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Good health is something most younger people take for granted while many older people work or hope for. As young persons we live as if we primarily exist as spirits while we develop our own identities primarily based on our physical bodies. However, as many of us know, some physical problem can strike us at any moment whether it is injury caused by external force or ailment caused by internal malfunction of bodies. If that should happen to us in our contemporary world we become dependent on health-care professionals.

It is often said that our medical education is the best in the world. Indeed, in the United States people have to go thorough lengthy years of studies and trainings at least for 11 to 12 years, including undergraduate education. Since the medical school admission system is highly competitive, generally speaking, only people with a high level of intelligence and work ethics can enter the road to that profession. (I remember some corporate executives who marveled at highly intelligent young people who were willing to go through the lengthy impoverished years just in order to become fully certified physicians. It did not make sense to the business people that highly intelligent people should spend so many youthful years on the trainings that demand so much efforts and sleepless nights.) But, due to such rigorous studies and training that physicians have to go through to become bona-fide physicians in the United States, we implicitly trust the doctors’ judgements and care, even while we try to empower ourselves by learning about the particular problems that we suffer from because we know doctors are also only humans. We are thus naturally thankful of doctors who lead us to the road of recovery. And they deserve our gratitude.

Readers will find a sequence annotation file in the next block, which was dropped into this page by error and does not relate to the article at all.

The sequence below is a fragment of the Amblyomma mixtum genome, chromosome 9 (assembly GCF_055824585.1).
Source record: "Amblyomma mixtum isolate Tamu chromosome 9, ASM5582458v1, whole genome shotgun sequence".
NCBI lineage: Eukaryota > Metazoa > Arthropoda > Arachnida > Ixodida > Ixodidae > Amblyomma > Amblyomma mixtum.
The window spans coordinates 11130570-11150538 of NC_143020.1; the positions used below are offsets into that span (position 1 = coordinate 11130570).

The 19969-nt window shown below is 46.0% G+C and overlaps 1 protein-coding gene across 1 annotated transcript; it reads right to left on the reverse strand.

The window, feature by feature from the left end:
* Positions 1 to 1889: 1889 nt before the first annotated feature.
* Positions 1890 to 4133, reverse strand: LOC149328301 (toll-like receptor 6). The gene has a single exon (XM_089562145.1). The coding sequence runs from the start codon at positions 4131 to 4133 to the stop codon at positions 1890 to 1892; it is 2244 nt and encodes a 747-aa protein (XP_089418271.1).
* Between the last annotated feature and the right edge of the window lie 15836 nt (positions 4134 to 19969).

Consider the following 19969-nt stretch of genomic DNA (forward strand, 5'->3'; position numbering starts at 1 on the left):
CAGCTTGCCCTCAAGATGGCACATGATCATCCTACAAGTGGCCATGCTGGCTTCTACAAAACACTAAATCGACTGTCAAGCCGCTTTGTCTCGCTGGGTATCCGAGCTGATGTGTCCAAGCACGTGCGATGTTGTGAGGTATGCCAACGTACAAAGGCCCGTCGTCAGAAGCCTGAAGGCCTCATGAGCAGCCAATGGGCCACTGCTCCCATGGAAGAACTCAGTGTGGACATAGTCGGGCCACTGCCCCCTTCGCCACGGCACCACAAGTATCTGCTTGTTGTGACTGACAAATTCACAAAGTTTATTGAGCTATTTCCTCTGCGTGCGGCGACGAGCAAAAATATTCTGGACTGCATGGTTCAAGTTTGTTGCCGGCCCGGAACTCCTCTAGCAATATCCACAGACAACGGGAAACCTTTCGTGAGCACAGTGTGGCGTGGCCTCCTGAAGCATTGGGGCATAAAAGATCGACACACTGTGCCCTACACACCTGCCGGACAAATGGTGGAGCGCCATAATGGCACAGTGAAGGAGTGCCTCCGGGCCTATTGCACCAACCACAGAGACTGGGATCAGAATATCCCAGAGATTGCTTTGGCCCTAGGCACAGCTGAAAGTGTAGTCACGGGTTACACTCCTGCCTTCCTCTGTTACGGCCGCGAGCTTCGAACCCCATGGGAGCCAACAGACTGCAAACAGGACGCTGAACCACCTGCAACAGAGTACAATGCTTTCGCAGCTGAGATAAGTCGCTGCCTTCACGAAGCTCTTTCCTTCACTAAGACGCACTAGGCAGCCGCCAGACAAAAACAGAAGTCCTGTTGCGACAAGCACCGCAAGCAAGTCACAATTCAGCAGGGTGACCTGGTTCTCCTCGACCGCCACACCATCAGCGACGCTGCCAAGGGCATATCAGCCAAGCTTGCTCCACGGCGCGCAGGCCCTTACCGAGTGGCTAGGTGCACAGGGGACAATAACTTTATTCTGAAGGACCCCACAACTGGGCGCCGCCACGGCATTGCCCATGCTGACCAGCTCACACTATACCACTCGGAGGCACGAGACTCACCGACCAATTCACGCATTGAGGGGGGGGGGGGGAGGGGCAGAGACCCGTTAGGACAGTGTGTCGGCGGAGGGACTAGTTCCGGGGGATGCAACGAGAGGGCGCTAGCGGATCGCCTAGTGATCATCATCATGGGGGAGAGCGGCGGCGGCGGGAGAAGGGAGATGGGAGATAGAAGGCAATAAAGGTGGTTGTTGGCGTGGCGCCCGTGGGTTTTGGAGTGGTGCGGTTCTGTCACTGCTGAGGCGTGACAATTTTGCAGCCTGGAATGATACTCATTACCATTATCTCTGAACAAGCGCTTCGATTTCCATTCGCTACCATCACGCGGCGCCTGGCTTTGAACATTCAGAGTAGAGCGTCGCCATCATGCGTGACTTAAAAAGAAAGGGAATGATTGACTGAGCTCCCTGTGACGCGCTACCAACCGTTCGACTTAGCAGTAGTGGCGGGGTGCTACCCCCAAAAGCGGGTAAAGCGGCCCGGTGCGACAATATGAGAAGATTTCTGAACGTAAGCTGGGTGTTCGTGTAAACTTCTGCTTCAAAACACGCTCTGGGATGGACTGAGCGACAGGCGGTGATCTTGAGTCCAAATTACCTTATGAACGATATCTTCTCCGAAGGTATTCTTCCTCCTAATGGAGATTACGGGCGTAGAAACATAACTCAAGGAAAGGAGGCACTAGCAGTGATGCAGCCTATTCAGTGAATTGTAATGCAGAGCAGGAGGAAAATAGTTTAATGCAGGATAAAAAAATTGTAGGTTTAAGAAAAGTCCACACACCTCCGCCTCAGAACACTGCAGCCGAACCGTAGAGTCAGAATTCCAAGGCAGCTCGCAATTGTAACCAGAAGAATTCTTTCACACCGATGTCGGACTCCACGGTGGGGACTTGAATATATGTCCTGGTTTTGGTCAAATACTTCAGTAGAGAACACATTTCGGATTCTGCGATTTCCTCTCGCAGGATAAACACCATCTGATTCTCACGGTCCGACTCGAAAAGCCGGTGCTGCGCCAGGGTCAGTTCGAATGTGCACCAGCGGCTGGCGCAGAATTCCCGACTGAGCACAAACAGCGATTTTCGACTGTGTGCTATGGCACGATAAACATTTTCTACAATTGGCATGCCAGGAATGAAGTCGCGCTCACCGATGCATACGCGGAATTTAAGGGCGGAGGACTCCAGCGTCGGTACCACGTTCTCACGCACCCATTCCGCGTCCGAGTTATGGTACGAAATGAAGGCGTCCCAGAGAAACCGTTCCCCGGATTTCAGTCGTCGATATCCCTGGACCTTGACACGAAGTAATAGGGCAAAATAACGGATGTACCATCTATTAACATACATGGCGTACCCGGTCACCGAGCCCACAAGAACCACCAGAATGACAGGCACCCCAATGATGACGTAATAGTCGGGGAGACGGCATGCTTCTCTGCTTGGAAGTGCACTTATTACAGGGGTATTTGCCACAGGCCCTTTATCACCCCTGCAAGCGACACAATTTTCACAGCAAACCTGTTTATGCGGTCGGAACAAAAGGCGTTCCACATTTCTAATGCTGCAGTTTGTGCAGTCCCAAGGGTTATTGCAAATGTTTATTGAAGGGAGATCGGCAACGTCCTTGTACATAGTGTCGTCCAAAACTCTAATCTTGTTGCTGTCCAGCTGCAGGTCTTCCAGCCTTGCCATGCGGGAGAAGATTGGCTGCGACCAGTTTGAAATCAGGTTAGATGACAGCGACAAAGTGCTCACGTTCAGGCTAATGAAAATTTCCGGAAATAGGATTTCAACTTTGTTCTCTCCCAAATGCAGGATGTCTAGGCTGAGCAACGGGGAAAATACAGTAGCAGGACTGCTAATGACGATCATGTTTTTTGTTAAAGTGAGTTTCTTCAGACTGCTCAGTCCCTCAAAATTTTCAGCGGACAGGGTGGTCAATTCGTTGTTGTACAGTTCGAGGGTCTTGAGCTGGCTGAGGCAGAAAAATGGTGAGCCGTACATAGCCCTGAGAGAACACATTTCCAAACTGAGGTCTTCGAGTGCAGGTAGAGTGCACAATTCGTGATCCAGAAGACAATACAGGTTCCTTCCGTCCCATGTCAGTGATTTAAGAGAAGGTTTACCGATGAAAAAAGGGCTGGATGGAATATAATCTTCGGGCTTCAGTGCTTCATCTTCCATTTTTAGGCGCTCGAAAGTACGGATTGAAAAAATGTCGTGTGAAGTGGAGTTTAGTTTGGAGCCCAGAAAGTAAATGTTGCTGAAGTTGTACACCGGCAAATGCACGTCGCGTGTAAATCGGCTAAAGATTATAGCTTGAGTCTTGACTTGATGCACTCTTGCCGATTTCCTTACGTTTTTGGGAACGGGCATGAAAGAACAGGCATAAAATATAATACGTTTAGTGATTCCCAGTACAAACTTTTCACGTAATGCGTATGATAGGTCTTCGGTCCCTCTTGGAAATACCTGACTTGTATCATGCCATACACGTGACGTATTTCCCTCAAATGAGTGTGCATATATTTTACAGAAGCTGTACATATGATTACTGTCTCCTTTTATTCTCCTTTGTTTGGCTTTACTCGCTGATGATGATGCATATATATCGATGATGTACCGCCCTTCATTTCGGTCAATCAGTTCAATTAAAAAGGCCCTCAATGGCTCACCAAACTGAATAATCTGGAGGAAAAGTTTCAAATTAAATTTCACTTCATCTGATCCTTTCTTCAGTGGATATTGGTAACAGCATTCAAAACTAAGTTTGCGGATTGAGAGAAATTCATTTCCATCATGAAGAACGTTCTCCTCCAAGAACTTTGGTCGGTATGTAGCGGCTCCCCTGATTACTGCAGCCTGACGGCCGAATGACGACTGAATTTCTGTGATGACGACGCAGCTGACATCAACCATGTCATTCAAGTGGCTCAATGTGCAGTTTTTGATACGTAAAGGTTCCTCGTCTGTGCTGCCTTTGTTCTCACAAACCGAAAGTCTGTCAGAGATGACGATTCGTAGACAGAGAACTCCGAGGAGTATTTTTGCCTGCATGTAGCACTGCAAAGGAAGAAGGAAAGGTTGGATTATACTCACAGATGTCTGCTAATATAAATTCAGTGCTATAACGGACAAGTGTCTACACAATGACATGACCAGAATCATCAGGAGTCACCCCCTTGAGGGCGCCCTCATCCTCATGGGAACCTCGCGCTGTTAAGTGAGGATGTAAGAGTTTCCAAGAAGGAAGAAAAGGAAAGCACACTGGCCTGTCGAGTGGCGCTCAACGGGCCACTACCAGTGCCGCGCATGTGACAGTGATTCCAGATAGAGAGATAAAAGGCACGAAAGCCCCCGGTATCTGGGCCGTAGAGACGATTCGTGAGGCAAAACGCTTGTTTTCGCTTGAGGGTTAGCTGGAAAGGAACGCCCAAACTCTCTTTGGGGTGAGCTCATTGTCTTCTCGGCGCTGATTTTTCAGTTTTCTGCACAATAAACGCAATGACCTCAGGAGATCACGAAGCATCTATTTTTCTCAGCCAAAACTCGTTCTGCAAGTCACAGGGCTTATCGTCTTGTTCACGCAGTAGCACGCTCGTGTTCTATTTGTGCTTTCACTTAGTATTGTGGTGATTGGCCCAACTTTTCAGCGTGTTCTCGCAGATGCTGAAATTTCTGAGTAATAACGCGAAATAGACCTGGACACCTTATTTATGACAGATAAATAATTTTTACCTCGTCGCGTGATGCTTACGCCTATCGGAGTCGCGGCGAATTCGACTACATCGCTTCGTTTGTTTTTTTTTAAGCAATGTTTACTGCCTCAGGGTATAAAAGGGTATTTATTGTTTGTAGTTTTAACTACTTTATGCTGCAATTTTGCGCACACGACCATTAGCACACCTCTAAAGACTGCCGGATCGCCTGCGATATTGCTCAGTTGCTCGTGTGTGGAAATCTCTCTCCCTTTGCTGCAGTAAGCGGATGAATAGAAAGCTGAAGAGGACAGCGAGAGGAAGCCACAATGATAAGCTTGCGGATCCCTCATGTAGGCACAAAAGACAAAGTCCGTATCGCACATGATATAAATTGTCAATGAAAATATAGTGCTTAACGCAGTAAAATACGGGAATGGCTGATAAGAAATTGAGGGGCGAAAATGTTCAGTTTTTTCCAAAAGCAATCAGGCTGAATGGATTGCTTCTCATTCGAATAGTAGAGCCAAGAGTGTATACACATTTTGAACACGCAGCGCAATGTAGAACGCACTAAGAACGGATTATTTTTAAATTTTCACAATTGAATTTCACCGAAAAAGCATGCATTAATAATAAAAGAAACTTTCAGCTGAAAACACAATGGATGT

Recently, I was a little shocked to learn that the third leading cause of death in the United States, after the heart disease and cancer, is medical errors in a May 17th WSJ article titled “How to Make Hospitals Less Deadly.” Since the article was written by a lawyer, James B. Lieber, I did not necessarily swallow up everything that he wrote. However, I started doing some research on that subject and found damning information in what I consider a more reliable source: a 2000 Journal of American Medical Association article “Is US Health Really the Best in the World?” written by Barbara Starfield, MD, MPH. In this research article she presented rather disconcerting statistics that says each year
12,000 die from unnecessary surgery;
7,000 die from medication errors in hospitals;
20,000 die from other errors in hospitals;
80,000 die from hospital-acquired infections;
106,000 die from the negative side effects of drugs taken as prescribed.
If this research is accurate (sometimes I think we have to question what any written article says to us due to the nature of language, which tend to paint complex reality in broad strokes) it is quite unnerving.

This year I had to find a new primary doctor because my old primary physician had retired. This new physician, a graduate of a medical school in the former Soviet Union block, is actually hired by the for-profit hospital near our house. This doctor seems to order a lot of diagnostic tests at facilities directly related to this for-profit hospital, which seems to hire a lot of underqualified health-care workers. (For instance, its imaging center, where the procedure is done by an assistant, does not have any radiologist on site. In addition, it seems to lack more updated medical equipment. Our neighbor was air-lifted to a Seattle hospital because they did not have the clot buster drug to deal with minor stroke, even when a more equipped hospital only a few miles away could have dealt with such patients easily.) I understand for-profit hospitals make profit by minimizing over-head expenditure while charging exactly the same fees (sometime more than non-profit hospitals) to insurance companies and individual patients. Isn’t there something unethical in such a practice? I can’t help but think that for-profit hospitals as well as for-profit colleges are ethically compromised.

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